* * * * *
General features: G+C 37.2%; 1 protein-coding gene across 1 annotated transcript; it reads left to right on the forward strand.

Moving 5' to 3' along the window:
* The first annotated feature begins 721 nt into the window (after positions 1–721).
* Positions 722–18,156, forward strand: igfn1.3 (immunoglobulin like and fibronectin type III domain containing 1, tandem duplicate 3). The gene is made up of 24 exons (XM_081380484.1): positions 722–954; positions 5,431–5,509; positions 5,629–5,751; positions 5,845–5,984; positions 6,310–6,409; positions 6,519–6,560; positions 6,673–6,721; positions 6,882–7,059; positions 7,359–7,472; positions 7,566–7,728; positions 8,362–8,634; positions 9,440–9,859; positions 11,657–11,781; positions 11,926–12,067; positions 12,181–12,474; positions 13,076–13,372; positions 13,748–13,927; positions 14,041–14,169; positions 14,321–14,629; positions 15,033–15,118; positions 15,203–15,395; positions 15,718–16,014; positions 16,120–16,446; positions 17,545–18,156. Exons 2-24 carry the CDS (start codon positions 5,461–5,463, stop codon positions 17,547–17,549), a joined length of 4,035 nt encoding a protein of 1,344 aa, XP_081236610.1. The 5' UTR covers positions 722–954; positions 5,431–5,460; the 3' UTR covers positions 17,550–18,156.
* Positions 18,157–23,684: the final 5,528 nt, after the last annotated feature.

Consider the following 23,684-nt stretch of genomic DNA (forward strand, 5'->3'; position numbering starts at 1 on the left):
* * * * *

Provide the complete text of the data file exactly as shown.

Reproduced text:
General features: G+C 37.2%; 1 protein-coding gene across 1 annotated transcript; it reads left to right on the forward strand.

Moving 5' to 3' along the window:
* The first annotated feature begins 721 nt into the window (after positions 1–721).
* Positions 722–18,156, forward strand: igfn1.3 (immunoglobulin like and fibronectin type III domain containing 1, tandem duplicate 3). The gene is made up of 24 exons (XM_081380484.1): positions 722–954; positions 5,431–5,509; positions 5,629–5,751; positions 5,845–5,984; positions 6,310–6,409; positions 6,519–6,560; positions 6,673–6,721; positions 6,882–7,059; positions 7,359–7,472; positions 7,566–7,728; positions 8,362–8,634; positions 9,440–9,859; positions 11,657–11,781; positions 11,926–12,067; positions 12,181–12,474; positions 13,076–13,372; positions 13,748–13,927; positions 14,041–14,169; positions 14,321–14,629; positions 15,033–15,118; positions 15,203–15,395; positions 15,718–16,014; positions 16,120–16,446; positions 17,545–18,156. Exons 2-24 carry the CDS (start codon positions 5,461–5,463, stop codon positions 17,547–17,549), a joined length of 4,035 nt encoding a protein of 1,344 aa, XP_081236610.1. The 5' UTR covers positions 722–954; positions 5,431–5,460; the 3' UTR covers positions 17,550–18,156.
* Positions 18,157–23,684: the final 5,528 nt, after the last annotated feature.

Consider the following 23,684-nt stretch of genomic DNA (forward strand, 5'->3'; position numbering starts at 1 on the left):